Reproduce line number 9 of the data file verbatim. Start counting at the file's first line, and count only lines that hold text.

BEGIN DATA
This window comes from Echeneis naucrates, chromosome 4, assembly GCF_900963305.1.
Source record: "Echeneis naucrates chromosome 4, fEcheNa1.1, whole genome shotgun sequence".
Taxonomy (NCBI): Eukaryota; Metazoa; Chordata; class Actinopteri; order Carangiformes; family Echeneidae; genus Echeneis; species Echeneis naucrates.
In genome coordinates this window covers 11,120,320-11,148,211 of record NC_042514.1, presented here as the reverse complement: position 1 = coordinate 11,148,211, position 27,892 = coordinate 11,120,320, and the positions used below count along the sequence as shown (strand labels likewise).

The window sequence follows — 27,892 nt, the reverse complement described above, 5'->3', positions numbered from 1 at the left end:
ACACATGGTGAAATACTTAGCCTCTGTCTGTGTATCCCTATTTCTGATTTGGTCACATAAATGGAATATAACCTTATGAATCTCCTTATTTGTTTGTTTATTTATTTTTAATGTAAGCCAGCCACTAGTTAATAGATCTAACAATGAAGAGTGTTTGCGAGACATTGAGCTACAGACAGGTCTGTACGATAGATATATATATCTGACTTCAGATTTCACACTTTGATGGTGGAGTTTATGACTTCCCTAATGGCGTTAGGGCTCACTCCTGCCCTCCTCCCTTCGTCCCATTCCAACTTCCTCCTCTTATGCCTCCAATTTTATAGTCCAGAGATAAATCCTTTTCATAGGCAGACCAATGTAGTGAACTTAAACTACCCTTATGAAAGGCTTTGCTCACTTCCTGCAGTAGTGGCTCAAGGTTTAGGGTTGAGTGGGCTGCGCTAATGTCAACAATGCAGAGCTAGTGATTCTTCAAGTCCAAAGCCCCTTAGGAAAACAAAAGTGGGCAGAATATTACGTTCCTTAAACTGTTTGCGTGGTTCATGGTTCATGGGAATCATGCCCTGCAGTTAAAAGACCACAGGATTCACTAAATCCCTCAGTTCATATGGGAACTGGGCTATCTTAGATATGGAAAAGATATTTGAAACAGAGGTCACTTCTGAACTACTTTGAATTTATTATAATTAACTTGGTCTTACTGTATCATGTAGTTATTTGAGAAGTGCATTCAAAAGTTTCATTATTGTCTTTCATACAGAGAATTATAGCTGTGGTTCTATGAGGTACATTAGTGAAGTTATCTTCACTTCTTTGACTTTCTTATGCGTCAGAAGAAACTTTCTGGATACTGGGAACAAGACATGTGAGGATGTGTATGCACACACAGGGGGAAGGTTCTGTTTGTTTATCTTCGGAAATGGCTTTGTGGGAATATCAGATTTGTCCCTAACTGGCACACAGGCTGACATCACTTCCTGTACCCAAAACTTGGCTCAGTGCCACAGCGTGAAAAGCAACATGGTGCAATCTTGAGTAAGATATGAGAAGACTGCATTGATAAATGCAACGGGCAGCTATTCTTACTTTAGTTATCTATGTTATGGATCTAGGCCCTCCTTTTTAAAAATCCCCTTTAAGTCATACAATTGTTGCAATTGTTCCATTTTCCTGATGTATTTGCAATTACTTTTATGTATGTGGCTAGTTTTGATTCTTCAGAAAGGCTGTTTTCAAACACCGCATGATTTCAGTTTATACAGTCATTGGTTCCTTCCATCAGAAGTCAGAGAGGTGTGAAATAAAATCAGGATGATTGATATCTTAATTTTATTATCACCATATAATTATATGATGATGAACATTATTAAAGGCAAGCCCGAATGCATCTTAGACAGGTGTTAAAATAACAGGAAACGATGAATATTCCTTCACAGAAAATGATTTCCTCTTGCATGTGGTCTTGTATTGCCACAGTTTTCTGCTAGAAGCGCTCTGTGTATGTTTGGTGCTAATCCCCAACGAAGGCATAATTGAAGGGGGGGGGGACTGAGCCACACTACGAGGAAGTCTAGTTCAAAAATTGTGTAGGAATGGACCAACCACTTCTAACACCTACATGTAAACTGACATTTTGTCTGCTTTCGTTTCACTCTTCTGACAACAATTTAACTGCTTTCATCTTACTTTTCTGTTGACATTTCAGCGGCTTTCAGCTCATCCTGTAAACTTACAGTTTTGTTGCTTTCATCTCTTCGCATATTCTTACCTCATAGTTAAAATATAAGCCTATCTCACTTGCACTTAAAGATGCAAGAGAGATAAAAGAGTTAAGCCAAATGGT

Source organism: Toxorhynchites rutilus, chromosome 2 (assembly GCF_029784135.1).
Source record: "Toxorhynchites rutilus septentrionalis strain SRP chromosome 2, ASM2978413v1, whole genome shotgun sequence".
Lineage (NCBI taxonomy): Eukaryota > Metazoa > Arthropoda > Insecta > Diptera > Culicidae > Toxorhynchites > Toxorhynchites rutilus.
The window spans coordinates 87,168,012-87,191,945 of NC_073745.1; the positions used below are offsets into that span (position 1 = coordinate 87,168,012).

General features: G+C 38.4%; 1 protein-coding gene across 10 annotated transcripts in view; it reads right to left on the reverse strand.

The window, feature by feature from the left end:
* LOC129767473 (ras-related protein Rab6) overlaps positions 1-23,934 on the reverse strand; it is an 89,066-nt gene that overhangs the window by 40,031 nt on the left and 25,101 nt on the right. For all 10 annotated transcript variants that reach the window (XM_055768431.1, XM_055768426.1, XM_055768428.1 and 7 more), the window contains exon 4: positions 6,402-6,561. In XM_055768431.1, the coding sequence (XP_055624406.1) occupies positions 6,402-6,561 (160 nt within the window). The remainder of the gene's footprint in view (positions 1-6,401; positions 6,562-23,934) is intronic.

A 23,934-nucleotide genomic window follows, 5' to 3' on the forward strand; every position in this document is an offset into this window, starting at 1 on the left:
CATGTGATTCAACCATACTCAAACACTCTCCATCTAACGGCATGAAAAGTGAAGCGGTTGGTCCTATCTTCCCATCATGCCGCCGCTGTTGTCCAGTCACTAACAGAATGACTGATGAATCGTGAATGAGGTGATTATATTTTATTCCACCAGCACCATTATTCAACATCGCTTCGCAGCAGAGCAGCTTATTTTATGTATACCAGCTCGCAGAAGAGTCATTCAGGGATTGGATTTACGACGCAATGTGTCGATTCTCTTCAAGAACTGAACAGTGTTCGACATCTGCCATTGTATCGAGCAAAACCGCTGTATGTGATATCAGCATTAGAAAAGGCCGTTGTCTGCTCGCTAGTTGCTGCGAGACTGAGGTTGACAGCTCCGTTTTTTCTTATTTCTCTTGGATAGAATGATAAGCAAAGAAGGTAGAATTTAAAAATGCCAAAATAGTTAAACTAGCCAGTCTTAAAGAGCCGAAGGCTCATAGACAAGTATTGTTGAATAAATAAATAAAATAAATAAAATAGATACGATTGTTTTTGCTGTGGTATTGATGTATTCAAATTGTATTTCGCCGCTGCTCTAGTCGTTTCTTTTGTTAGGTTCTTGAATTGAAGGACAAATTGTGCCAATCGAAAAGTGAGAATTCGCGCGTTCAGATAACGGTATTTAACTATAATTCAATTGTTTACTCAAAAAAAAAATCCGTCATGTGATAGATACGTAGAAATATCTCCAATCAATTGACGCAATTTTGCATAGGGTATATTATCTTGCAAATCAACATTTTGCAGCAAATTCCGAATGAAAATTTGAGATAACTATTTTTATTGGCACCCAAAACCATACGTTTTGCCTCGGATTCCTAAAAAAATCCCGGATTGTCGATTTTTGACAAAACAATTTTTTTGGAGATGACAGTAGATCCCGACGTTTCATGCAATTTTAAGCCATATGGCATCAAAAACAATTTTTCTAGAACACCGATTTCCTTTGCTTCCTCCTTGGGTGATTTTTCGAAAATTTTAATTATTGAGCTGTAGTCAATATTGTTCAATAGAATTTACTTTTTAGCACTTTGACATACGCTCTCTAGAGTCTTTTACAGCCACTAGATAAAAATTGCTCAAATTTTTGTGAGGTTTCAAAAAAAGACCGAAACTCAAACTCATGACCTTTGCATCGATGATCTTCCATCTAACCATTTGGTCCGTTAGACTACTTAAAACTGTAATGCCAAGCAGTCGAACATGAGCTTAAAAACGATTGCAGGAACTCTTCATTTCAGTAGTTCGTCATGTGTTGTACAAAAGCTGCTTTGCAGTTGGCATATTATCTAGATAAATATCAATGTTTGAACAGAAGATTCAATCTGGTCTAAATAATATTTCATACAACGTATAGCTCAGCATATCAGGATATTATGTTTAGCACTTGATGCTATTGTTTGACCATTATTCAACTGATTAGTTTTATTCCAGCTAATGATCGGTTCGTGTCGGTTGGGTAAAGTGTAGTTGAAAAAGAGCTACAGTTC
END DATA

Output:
Lineage (NCBI taxonomy): Eukaryota > Metazoa > Arthropoda > Insecta > Diptera > Culicidae > Toxorhynchites > Toxorhynchites rutilus.